9. Hi Derek, Yes sometimes these things are difficult to find and then sometimes not, here is a similar AC unit for an RV with it's specs. Time to find under one minute on the good ol internet. "Coleman 15000 BTU roof top AC, draws 16 amps cooling and 16 amps with heating strip. Operates on 110 volt AC. The specs did not clarify whether the 16 amps was AC or DV tho. Off to look at other examples. Brian
  10. Hi You don't say what type of rig you have, however, in your manual it should list the electrical loads for your air conditioning unit. If the air condition is working normally, then the load should remain constant (it might be a higher draw when it initially starts) - so as other's has stated, there are only a small list of potentially trouble spots. One as mentioned is that if the AC (shore power) voltage drops down, the current load has to go up. A number of things happen when this occurs; first off if the current load is too high there is a safety - high amperage cut out relay (in some models) which will lock out the shore power. It may be an automatic reset, and when the relay is off for a while (it cools down) it will reset and the power is restored. The second thing that can occur is the wiring carrying the increased current load, may heat up; that is not a good thing and lastly what ever was causing the interruption has returned to normal conditions, all requirements are satisfied and everyone is happy One question, in your original statement you said your were on "shore power" and 16th May you said the change over mechanism kicked in after you drove some miles. So that is a different condition, what changed? Brian
  11. For what its worth, some Dometics are repairable; even if the mechanic says it is not. Here is the deal, these type of coolers are really absorption coolers, not refrigeration systems. Refrigerators use a compressor to pressure a refrigerant gas and then force it through a small opening (some call this a king valve or Schroder valve) which then allows the gas to expand from a hot liquid to a cold gas, this gas is the circulated through coils, which in turn transfers the cold to the interior of the refrigerator. Dometics (and other similar models) use something called an absorption column, and in a way the design approach is similar it is in the method the difference is obvious. A small (propane fueled) flame is used to heat a line which contains chemicals, that carry the heat up into the absorption chamber (this is an overly simplified explanation) where the pressurized liquid is forced through a small orifice, from there it expands, from hot liquid to cold gas, it releases it energy to the coils in the frig, much the same way as a regular refrigerator works. The difference is there is no compressor in an absorption unit. This makes for a remarkably simple system which is very energy efficient system. Why do Dometics stop, because there are some chemicals in its system, which convert to a mineral crystal that eventually blocks the flow through the system, hence a dead system. I don't know about where you live but ask around and see if there is a company or a business who will open the system and clean out these crystals or replace the passage way tubing. Good luck. Boots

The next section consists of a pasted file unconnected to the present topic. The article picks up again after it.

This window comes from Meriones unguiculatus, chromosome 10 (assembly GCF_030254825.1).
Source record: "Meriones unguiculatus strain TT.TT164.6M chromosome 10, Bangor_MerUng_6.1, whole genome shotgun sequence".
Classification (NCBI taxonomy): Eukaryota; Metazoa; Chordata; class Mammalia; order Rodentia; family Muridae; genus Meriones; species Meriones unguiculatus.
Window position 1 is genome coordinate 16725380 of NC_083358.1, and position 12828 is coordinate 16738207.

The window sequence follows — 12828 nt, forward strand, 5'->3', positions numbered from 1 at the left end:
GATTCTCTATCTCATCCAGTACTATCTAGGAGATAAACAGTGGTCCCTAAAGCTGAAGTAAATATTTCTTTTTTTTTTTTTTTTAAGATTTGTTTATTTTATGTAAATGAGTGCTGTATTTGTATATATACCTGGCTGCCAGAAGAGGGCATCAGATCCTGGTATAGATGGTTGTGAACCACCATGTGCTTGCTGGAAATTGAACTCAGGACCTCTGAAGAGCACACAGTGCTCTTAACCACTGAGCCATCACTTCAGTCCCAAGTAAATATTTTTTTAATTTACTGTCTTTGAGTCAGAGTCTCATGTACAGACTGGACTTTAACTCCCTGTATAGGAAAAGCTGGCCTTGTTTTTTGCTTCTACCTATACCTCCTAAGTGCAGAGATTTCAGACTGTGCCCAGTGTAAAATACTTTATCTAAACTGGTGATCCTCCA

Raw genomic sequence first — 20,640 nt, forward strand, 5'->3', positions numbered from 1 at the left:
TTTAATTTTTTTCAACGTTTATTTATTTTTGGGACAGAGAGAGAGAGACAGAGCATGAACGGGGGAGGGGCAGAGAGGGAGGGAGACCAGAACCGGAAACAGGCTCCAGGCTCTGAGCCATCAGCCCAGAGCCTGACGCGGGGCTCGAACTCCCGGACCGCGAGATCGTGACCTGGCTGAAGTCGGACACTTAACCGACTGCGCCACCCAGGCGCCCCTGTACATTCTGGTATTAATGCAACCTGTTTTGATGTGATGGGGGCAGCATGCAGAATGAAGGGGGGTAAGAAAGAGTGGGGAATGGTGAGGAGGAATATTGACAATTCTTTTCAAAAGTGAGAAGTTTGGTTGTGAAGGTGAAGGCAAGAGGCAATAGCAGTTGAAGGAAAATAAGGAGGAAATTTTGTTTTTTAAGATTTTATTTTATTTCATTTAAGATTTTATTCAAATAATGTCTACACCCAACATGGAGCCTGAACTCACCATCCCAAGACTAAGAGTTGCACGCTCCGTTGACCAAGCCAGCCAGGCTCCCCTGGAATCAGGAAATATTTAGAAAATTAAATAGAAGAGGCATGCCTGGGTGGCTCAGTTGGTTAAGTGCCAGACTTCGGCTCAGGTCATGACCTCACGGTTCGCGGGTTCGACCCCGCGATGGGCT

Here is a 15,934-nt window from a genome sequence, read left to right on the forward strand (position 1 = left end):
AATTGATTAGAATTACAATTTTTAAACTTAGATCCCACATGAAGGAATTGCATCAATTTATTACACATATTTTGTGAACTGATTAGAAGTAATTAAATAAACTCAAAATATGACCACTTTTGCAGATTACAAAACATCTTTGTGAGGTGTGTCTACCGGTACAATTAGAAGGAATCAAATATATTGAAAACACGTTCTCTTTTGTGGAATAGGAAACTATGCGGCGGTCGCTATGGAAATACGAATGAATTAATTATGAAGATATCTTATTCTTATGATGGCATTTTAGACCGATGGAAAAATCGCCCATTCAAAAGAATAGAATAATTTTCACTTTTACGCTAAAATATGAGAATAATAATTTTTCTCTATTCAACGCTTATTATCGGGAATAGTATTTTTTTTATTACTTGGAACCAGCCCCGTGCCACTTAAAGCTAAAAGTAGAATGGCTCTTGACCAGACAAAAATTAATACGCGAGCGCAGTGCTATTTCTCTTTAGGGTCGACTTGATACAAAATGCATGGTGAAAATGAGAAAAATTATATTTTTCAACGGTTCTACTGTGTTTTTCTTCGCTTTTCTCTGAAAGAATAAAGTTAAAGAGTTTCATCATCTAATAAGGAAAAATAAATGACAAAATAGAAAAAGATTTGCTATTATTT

12. First off great that you have the skills to replace the propane system, however, there is a fatal flaw in your plan. Your vehicle insurance. If you do the work and you are not a licensed gas fitter or registered RV appliance mechanic with a gas certification and you have an accident or worse yet a propane fire, you will have zero insurance coverage, let me repeat that no insurance coverage. Even if you do not get in an accident and instead get pulled over by commercial truck inspectors (as happened to me on two occasions) and they find you did the work or they find fault with it, they will make you pull over, and they will tow your RV to an impound lot. Think about this, before attempting this work. Boots